The COVID-19 pandemic has brought an overhaul to our everyday lives, including our jobs. In fact, companies and employees had to adopt to a new reality, which brought new behaviors that are likely to stay, establishing new trends in the workplace. So what exactly are those trends and how likely are they to stay even after the pandemic?
he consequences of the COVID-19 pandemic on economic activity, employment, and our way of working have been far-reaching. In turn, all of these changes have the potential to substantially impact our workplace, and how we behave in our jobs during such difficult times.
#1 Remote work and virtual meetings
If we had to choose only one change that took place in our jobs during COVID-19, we would all say remote work. This the most obvious impact of COVID-19, as it dramatically increased employees working remotely. In order to determine how extensively remote work might persist after the pandemic, McKinsey analyzed its potential across more than 2,000 tasks used in some 800 occupations in eight focus.
Considering only remote work that can be done without a loss of productivity, we find that about 20 to 25 percent of the workforces in advanced economies could work from home between three and five days a week. This represents four to five times more remote work than before the pandemic and could prompt a large change in the geography of work, as individuals and companies shift out of large cities into suburbs and small cities
Another finding of the survey was that some work that technically can be done remotely is best done in person. This includes negotiations, critical business decisions, brainstorming sessions, providing sensitive feedback, as well as hiring new employees. These are activities that could lose some effectiveness when done remotely.
Some companies are already planning to shift to flexible workspaces after positive experiences with remote work during the pandemic, a move that will reduce the overall space they need and bring fewer workers into offices each day. A survey of 278 executives by McKinsey in August 2020 found that on average, they planned to reduce office space by 30 percent. Demand for restaurants and retail in downtown areas and for public transportation may decline as a result.
#2 COVID-19 may advance adoption of automation and AI
Two ways businesses historically have controlled cost and addressed uncertainty are by adopting automation and redesigning work processes. That way companies reduce the share of jobs involving mainly routine tasks. Taking this into consideration, the same McKinsey report found that two-thirds senior executives are stepping up investment in automation and AI either somewhat or significantly.
Namely, several companies deployed automation and AI in order to reduce workplace density and cope with surges in demand. The common feature of these automation use cases is their correlation with high scores on physical proximity. Shipping too has increased the use of automation through remote surveys.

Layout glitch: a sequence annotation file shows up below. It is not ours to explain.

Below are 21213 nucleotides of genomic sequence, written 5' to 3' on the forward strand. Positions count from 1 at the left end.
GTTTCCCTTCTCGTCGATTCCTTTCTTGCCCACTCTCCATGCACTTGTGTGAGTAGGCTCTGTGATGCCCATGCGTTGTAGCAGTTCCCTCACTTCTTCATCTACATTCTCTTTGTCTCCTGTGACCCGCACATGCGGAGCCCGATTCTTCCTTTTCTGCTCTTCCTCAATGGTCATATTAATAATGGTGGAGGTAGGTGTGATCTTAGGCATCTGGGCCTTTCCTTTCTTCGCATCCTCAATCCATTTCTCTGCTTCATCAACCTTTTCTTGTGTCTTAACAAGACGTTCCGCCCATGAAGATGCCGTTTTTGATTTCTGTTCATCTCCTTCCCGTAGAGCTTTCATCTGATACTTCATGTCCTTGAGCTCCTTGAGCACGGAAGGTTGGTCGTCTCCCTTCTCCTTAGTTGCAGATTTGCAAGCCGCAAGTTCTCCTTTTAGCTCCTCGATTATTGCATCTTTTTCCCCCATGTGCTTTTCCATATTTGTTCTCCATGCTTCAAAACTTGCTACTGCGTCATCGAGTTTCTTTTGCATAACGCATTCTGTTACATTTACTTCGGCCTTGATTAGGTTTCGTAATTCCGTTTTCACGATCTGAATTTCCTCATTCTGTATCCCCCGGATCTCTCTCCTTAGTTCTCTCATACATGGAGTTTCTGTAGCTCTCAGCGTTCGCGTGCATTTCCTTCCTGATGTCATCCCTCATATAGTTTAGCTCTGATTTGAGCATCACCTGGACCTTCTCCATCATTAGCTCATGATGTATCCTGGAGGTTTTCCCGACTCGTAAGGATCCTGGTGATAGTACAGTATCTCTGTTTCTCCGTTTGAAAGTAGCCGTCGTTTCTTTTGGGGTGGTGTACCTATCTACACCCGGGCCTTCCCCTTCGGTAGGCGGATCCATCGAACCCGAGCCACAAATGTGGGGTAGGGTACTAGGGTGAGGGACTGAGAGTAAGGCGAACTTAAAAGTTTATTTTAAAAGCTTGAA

According to Kamlesd Kumar, Head of Class Systematics & Operational Centre, DNV, “remote surveys were catching on for ships even before 2020; and for some types of survey, the approach could become ‘the new normal’ after the pandemic.” In fact, a bulk cargo carrier was recently the test site for various remote inspection techniques (RITs) that demonstrated how robotics solutions can ensure quicker, safer and more efficient ship inspections, as remote surveys can:
- Eliminate the need for physical attendance;
- Protect employees’ health by following the social distancing guidelines;
- Give the participants full advantage of technology;
Give owners and operators easy access to the collected data and the ability to create a maintenance plan;
Provide evaluation of a ship’s compliance, through an electronically signed e-certificate, which can be issued when applicable.
#3 Life satisfaction and unemployment
One of the most well-documented findings in the economics of subjective well-being is that the unemployed are significantly less happy than the employed. However, the relationship between employment and well-being also tends to be moderated by background labour market conditions.
More specifically, in times of recession, the negative impact of unemployment on subjective well-being is generally less severe, probably due to to the reduced social stigma associated with job loss. In the that context, the large increases in unemployment and inactivity because of the pandemic may attenuate the negative impact of being laid off or reducing working hours, as the social stigma associated with unemployment is likely to be reduced in times of trouble.
At the same time, workers who experience difficulties associated with COVID-19 and become more unhappy may also become more likely to resign from work or lose their jobs. This fact could lead to even greater declines in well-being associated with job loss for vulnerable workers during the pandemic.
As for seafarers, a recent study has found that prolonged restriction on board without shore leave will likely take toll, especially on the mental state, work performance and health of the seafarer. Moreover, the study also discovered that two out of 5 seafarers felt unhappy, 3 out of 10 felt stressed, and 1 in 6 felt completely fatigued.